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July 9, 2020

Facebook's decisions to allow controversial posts by President Donald Trump have set a "terrible precedent" that could allow the platform to be "used to suppress the voting process," according to an external audit of the company's civil rights policies. published this week.

A report commissioned by Facebook two years ago said the social network had not done enough to protect consumers from discrimination, lies and incitement to violence, which would put additional pressure on the company during the boycott of advertisers.

The findings come after more than 1,000 advertisers, including global brands such as Coca-Cola and Unilever, joined the boycott, launched by major US civil rights groups after the assassination of George Floyd, to get the company to take concrete action, steps to block hate speech.

Auditors wrote that Facebook's approach to civil rights remains too passive and partial and many in the civil rights community have become anxious, frustrated and angry after years of talks urging the company to do more to achieve equality and combat discrimination. while protecting free expression.

Facebook has done nothing about Trump's posts in recent weeks, which have been described as false and violent on Twitter.

Auditors express 'significant concern' about the company's commitment to adhere to a specific definition of free speech, even when it means allowing harmful rhetoric that reinforces hate speech and threatens civil rights.

By refusing to force politicians to follow the same rules as everyone else, Facebook is creating a 'hierarchy of expression ... that privileges certain votes' over others, the report said.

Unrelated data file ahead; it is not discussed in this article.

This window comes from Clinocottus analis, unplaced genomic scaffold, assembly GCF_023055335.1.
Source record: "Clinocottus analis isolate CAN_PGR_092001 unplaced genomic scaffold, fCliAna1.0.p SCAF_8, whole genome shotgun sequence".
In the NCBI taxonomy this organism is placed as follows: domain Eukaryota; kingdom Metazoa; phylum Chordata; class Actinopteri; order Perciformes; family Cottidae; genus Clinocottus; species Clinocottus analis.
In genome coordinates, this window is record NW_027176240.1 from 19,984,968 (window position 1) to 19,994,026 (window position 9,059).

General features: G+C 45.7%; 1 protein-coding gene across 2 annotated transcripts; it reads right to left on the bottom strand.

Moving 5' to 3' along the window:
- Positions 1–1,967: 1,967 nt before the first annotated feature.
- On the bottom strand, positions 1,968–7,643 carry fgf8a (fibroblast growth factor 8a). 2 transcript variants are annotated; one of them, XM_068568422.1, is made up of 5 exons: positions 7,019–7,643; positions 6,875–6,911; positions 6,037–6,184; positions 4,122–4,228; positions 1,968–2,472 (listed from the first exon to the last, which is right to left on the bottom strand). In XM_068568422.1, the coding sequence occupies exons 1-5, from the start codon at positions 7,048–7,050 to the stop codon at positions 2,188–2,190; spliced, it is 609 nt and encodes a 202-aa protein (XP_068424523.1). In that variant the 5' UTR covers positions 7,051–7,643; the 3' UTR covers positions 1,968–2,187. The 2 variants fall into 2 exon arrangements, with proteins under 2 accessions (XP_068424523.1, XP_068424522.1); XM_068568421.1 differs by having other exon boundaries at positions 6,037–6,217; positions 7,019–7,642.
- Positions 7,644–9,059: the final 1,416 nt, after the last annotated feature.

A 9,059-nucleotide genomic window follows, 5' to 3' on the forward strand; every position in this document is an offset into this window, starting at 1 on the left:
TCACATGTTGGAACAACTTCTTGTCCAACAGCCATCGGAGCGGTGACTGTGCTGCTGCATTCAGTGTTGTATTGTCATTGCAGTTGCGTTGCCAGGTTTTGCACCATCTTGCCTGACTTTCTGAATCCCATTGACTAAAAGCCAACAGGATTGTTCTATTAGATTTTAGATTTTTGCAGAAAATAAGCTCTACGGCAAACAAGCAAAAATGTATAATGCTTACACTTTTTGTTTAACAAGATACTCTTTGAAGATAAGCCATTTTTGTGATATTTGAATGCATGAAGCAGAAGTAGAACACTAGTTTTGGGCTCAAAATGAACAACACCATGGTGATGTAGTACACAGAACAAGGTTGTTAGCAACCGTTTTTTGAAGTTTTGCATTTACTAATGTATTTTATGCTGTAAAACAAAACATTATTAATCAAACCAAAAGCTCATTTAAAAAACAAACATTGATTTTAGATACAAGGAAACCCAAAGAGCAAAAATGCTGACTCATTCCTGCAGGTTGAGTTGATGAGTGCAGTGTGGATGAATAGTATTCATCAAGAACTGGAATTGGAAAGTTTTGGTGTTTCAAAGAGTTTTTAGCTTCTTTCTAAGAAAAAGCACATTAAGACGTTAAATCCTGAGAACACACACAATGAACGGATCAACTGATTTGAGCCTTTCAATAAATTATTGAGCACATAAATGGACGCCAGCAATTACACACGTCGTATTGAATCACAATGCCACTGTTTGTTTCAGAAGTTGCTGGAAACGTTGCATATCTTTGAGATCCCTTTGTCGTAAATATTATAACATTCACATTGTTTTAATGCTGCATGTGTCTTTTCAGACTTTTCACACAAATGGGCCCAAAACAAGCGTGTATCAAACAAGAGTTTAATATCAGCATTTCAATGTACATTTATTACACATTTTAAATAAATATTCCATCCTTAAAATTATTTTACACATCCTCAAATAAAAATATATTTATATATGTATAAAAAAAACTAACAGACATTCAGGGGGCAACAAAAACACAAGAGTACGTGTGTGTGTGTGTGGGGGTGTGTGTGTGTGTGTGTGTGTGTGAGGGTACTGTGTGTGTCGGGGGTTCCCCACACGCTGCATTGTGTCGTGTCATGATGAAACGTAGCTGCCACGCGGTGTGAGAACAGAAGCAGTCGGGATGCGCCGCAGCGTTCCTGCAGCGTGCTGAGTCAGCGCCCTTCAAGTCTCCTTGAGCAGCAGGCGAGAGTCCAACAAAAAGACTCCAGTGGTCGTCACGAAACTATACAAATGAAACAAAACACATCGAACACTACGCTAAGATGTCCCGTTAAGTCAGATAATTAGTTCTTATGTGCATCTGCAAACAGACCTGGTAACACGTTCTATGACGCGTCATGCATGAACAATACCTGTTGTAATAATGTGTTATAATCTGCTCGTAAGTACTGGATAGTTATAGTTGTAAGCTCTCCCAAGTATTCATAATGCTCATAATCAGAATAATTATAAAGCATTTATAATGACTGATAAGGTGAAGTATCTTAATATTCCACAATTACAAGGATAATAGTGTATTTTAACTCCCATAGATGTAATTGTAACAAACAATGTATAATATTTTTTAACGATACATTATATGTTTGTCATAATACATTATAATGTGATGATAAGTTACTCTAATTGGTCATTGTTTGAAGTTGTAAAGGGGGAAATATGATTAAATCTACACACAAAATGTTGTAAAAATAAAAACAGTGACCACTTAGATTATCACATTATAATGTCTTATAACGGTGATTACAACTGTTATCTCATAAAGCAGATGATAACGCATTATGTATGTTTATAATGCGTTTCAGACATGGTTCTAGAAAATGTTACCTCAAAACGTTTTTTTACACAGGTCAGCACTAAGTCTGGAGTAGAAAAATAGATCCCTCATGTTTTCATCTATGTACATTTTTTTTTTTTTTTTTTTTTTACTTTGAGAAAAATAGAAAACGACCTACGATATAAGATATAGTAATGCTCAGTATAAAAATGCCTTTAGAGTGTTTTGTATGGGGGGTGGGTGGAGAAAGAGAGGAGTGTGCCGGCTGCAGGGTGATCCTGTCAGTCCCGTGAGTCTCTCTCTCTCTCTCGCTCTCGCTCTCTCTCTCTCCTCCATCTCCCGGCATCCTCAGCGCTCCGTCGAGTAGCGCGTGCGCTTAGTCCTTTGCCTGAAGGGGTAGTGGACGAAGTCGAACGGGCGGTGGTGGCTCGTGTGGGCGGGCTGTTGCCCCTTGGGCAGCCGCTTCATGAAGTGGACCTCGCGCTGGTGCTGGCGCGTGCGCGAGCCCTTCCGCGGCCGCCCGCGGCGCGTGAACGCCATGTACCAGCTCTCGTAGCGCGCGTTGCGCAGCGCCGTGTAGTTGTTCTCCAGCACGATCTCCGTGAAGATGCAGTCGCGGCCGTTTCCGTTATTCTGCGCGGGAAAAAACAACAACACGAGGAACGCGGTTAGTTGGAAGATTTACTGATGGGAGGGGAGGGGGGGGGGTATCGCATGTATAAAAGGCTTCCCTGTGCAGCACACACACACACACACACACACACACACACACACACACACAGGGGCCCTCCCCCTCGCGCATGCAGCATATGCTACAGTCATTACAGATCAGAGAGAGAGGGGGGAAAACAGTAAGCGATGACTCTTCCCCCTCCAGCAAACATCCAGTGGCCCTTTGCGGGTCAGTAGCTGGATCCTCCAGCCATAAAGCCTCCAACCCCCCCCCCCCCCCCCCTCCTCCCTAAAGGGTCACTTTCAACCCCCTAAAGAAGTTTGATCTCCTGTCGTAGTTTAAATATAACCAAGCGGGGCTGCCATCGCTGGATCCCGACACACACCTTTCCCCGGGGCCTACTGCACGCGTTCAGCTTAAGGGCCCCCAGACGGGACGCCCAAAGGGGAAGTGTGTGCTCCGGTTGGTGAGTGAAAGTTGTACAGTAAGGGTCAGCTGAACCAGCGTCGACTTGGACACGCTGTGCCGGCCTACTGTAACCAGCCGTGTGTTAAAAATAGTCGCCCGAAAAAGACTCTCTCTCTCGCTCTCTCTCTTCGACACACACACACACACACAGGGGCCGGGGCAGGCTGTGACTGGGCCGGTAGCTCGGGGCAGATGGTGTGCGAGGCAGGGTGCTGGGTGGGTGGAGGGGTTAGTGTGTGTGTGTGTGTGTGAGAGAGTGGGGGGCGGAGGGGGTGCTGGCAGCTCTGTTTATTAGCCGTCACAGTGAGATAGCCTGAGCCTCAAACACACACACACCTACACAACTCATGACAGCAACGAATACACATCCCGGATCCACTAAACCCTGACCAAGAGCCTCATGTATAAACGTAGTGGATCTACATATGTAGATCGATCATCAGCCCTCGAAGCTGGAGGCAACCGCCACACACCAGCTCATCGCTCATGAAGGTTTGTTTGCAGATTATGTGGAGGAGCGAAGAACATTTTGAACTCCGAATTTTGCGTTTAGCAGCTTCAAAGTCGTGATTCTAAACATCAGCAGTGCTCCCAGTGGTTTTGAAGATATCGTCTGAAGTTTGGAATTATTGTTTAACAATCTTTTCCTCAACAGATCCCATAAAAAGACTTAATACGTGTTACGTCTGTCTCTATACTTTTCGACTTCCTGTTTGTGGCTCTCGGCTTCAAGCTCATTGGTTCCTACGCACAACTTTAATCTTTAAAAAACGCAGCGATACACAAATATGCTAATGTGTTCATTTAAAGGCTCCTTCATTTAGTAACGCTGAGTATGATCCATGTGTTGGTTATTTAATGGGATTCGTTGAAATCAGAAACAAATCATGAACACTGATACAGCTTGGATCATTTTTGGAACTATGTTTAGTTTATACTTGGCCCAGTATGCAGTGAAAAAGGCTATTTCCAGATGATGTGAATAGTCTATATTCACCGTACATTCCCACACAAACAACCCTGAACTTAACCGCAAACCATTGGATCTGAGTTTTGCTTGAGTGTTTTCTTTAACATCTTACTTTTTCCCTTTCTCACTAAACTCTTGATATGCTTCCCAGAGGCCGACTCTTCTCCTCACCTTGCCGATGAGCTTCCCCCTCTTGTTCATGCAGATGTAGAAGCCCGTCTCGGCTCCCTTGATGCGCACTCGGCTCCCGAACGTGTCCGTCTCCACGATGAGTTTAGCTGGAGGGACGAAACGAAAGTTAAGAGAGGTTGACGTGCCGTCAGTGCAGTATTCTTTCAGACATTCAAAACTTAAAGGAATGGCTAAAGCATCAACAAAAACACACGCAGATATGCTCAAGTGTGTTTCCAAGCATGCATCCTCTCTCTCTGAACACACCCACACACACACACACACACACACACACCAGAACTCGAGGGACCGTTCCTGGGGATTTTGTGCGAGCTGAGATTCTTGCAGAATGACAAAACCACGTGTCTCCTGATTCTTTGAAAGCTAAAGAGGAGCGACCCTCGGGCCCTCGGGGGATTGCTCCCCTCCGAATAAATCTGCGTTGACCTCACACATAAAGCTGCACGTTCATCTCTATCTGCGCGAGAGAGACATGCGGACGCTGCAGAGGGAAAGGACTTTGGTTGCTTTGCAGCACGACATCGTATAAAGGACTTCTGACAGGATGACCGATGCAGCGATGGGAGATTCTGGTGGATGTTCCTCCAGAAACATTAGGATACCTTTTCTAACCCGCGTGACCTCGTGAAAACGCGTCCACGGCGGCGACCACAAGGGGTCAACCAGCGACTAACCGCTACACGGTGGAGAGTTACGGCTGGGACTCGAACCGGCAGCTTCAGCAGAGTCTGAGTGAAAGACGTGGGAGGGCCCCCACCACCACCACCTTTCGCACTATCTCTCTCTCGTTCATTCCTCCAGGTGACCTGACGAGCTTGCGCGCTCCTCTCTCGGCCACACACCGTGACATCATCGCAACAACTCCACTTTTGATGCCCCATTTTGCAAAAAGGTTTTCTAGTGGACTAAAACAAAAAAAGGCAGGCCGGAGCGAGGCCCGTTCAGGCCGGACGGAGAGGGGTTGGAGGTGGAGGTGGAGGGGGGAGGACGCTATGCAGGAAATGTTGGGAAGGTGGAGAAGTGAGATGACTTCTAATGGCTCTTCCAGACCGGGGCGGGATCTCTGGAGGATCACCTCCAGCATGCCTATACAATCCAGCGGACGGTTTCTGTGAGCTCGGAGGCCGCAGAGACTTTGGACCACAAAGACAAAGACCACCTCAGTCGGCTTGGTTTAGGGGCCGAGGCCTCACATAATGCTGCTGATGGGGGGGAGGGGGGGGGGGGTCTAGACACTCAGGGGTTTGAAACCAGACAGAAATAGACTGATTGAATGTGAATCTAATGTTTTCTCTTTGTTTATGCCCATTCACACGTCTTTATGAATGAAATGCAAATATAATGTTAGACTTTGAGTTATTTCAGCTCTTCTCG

The report's proposals include:

- a more effective policy to tackle voter repression, which 'bans content such as Trump's voting posts' and more consistently implement it before the US presidential election in early November;

- civil rights to be 'more visible' and to become a permanent priority in decision-making in the company;

- Facebook to invest more in tackling 'organized hatred' against Muslims, Jews and other groups;

- a ban on 'supporting' the ideas underlying white nationalism, 'even when the terms themselves are not used';

- specific actions to address bias concerns in the company's algorithms.

The racial justice group Color Of Change, which called for such an audit and helped organize an advertising boycott, said the report rightly assessed the company's approach as 'slow and counterproductive'.

CEO Mark Zuckerberg has many times in recent months defended Facebook's policy of not checking political ads.

'.... a terrible precedent that could lead other politicians and citizens to spread false information about legal voting methods, which would allow the platform to be used to suppress voting,' the auditors said.

Facebook commissioned the audit in 2018 as part of its response to a number of criticisms of issues such as data confidentiality, voter repression, incitement to violence and a lack of transparency in political advertising.



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